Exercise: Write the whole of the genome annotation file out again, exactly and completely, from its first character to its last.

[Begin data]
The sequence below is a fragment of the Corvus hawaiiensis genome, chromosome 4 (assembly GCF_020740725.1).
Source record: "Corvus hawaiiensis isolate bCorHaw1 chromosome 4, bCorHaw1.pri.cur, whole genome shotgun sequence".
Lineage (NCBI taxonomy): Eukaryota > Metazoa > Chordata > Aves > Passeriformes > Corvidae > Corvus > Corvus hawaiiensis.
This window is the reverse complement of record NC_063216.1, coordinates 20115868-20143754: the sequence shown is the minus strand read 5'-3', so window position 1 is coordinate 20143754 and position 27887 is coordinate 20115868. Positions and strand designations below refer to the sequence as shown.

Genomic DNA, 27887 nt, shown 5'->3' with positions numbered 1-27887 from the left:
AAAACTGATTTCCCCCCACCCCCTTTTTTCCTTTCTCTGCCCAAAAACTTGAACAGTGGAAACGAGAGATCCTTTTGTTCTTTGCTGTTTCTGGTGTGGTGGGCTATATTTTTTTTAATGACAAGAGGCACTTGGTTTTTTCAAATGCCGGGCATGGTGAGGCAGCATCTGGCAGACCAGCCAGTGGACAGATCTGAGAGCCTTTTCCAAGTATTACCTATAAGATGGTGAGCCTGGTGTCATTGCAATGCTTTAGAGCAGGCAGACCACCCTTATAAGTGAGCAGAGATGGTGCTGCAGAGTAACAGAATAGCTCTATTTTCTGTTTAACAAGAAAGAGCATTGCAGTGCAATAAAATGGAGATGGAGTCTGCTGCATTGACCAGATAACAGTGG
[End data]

The sequence below is a fragment of the Corvus hawaiiensis genome, chromosome 4 (assembly GCF_020740725.1).
Source record: "Corvus hawaiiensis isolate bCorHaw1 chromosome 4, bCorHaw1.pri.cur, whole genome shotgun sequence".
Lineage (NCBI taxonomy): Eukaryota > Metazoa > Chordata > Aves > Passeriformes > Corvidae > Corvus > Corvus hawaiiensis.
This window is the reverse complement of record NC_063216.1, coordinates 20115868-20143754: the sequence shown is the minus strand read 5'-3', so window position 1 is coordinate 20143754 and position 27887 is coordinate 20115868. Positions and strand designations below refer to the sequence as shown.

Genomic DNA, 27887 nt, shown 5'->3' with positions numbered 1-27887 from the left:
AAAACTGATTTCCCCCCACCCCCTTTTTTCCTTTCTCTGCCCAAAAACTTGAACAGTGGAAACGAGAGATCCTTTTGTTCTTTGCTGTTTCTGGTGTGGTGGGCTATATTTTTTTTAATGACAAGAGGCACTTGGTTTTTTCAAATGCCGGGCATGGTGAGGCAGCATCTGGCAGACCAGCCAGTGGACAGATCTGAGAGCCTTTTCCAAGTATTACCTATAAGATGGTGAGCCTGGTGTCATTGCAATGCTTTAGAGCAGGCAGACCACCCTTATAAGTGAGCAGAGATGGTGCTGCAGAGTAACAGAATAGCTCTATTTTCTGTTTAACAAGAAAGAGCATTGCAGTGCAATAAAATGGAGATGGAGTCTGCTGCATTGACCAGATAACAGTGG